By Julia Shumway/Oregon Capital Chronicle
Landlords are filing more court evictions monthly than they did before the COVID pandemic, though the number of evictions trended down after the Legislature passed a law giving tenants more time to make up late rent.
That’s according to a presentation lawmakers on the Senate Housing and Development Committee heard from the Oregon Law Center, which advocated for eviction protections. The group’s legislative advocacy director, Sybil Hebb, warned lawmakers that the number of evictions may increase if the state doesn’t provide more money for emergency rent assistance: The $88 million lawmakers set aside this spring is on pace to run out by next summer, with about a year left in the two-year budget cycle.
In 2019, Oregon landlords filed an average of about 1,560 eviction suits each month. A pandemic-related eviction moratorium lasted through June 2021, and tenants with pending applications for rent assistance were protected from eviction through June 2022.
Those limits meant the number of evictions plummeted in 2020 and 2021, then skyrocketed when the protections phased out in late summer 2022. Between October 2022 and March 2023, landlords filed an average of more than 2,000 evictions each month, and 87% of them were for not paying rent.
House Bill 2001, which took effect in late March, requires landlords to give tenants 10 days notice when filing for eviction for nonpayment of rent, rather than the previously allowed 72 hours. Those notices must include information on where tenants can find rent assistance and legal assistance for court proceedings. And the new law extended eviction court deadlines, giving tenants at least a month between the initial complaint and a trial to come up with the overdue rent and stay in their homes.
Since the law, more eviction filings have ended with dismissals – landlords get paid and tenants stay in their homes. About 50% of cases were dismissed in September, compared to 28% of cases in January, according to the Oregon Law Center.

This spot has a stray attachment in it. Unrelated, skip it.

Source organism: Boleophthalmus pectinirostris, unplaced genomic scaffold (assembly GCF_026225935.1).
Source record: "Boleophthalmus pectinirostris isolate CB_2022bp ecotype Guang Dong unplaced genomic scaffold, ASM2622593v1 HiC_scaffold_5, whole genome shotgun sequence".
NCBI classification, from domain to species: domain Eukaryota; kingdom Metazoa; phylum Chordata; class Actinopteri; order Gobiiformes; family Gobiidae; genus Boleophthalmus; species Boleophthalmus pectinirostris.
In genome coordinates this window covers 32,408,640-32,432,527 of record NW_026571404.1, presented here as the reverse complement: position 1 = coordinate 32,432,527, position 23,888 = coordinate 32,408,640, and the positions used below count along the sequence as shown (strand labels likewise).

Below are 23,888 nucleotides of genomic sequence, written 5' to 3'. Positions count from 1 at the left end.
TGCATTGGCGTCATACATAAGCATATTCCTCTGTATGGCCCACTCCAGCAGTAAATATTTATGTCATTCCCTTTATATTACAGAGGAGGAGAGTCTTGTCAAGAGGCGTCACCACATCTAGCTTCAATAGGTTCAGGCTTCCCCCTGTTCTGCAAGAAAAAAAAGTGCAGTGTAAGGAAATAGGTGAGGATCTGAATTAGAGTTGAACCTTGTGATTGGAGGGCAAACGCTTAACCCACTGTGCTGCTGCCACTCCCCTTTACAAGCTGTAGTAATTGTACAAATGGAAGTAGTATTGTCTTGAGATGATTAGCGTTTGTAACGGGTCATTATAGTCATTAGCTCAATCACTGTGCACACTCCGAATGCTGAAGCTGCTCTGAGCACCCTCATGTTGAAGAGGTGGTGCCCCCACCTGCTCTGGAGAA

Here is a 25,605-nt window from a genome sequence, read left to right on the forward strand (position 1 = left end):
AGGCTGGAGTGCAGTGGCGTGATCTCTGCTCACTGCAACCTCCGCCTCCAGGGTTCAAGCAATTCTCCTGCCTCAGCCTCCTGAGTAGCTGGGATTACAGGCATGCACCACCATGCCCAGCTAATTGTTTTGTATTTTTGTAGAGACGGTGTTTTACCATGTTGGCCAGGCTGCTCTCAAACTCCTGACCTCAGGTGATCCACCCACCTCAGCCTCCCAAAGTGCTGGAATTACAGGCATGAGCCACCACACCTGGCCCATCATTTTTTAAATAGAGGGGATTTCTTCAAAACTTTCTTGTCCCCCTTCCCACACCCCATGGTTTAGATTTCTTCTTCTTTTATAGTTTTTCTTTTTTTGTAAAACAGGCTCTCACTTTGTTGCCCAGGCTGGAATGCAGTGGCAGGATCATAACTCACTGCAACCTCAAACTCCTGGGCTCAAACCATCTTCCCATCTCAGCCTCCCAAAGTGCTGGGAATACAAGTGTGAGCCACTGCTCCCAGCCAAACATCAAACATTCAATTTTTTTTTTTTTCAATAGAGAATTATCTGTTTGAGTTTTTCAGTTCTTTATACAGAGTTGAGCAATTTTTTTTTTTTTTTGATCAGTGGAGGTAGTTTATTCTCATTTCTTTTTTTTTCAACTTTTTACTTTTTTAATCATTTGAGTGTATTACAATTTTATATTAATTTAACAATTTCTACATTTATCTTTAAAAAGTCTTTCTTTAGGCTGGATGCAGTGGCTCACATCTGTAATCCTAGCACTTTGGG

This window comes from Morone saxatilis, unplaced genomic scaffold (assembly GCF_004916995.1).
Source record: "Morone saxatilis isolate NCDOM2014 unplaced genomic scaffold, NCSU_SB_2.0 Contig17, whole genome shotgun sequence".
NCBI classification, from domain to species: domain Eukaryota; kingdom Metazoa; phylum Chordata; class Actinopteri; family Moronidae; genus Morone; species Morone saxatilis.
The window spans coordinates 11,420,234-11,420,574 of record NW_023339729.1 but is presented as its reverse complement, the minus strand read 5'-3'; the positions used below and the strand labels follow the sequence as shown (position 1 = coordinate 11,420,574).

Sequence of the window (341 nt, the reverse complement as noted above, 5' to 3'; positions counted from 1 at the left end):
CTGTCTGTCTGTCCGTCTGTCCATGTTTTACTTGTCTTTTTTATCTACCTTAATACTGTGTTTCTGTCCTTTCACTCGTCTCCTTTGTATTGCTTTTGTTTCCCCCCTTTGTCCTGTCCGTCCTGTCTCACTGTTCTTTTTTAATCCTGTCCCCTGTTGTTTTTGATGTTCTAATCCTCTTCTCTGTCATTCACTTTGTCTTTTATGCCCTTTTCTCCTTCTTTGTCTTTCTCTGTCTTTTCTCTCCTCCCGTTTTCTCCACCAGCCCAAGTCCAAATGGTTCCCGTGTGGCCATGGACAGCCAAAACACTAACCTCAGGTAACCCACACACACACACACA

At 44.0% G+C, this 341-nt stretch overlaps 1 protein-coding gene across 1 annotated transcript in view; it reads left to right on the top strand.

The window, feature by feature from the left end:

“The outcomes for tenants are far better than they were during the time period when there was no protection in place earlier this year,” Hebb said.
Housing advocates have pushed for more rent assistance because it’s cheaper to keep people in their homes than to rehouse families who have been evicted.
In Marion and Polk counties, rent assistance has helped about 6,000 families stay in their homes, said Jimmy Jones, executive director of the Mid-Willamette Valley Community Action Agency. The average two-bedroom apartment rent in Salem is $1,500, he said, but many of the people who receive aid are paying closer to $1,875 per month.
People who benefit most from rent assistance usually earn too much to qualify for other aid, like Section 8 vouchers, but they don’t make enough to afford ever-increasing rents.
“It’s those individuals who don’t qualify for those resources, just the next tick up on that income scale,” Jones said.
A household would need to earn $75,000, more than the median household income in the area, to spend 30% or less of its income on housing at an $1,875 rent.
Lawmakers are expected to approve more money for housing production and homelessness assistance during the 35-day legislative session that begins in February.
This story first appeared in the Oregon Capital Chronicle.